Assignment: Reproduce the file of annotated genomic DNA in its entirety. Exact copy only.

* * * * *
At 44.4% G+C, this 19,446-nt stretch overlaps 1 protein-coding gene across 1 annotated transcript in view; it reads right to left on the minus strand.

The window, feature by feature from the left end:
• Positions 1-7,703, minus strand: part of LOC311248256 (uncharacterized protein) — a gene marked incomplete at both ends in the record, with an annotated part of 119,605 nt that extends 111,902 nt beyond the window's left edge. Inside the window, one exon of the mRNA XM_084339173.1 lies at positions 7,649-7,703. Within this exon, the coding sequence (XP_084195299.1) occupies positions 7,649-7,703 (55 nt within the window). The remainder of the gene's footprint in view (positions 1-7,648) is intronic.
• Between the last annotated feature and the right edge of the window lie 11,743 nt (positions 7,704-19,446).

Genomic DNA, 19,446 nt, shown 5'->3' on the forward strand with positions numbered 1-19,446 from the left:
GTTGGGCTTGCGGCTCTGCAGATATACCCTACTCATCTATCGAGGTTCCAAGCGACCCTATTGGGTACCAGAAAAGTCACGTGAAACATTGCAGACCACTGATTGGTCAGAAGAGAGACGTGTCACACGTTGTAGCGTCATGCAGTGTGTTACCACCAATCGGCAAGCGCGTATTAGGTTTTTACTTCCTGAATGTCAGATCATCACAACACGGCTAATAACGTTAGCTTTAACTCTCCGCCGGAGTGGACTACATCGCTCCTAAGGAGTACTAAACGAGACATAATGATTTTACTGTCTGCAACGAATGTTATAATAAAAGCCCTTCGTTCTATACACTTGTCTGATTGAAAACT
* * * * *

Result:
At 44.4% G+C, this 19,446-nt stretch overlaps 1 protein-coding gene across 1 annotated transcript in view; it reads right to left on the minus strand.

The window, feature by feature from the left end:
• Positions 1-7,703, minus strand: part of LOC311248256 (uncharacterized protein) — a gene marked incomplete at both ends in the record, with an annotated part of 119,605 nt that extends 111,902 nt beyond the window's left edge. Inside the window, one exon of the mRNA XM_084339173.1 lies at positions 7,649-7,703. Within this exon, the coding sequence (XP_084195299.1) occupies positions 7,649-7,703 (55 nt within the window). The remainder of the gene's footprint in view (positions 1-7,648) is intronic.
• Between the last annotated feature and the right edge of the window lie 11,743 nt (positions 7,704-19,446).

Genomic DNA, 19,446 nt, shown 5'->3' on the forward strand with positions numbered 1-19,446 from the left:
GTTGGGCTTGCGGCTCTGCAGATATACCCTACTCATCTATCGAGGTTCCAAGCGACCCTATTGGGTACCAGAAAAGTCACGTGAAACATTGCAGACCACTGATTGGTCAGAAGAGAGACGTGTCACACGTTGTAGCGTCATGCAGTGTGTTACCACCAATCGGCAAGCGCGTATTAGGTTTTTACTTCCTGAATGTCAGATCATCACAACACGGCTAATAACGTTAGCTTTAACTCTCCGCCGGAGTGGACTACATCGCTCCTAAGGAGTACTAAACGAGACATAATGATTTTACTGTCTGCAACGAATGTTATAATAAAAGCCCTTCGTTCTATACACTTGTCTGATTGAAAACT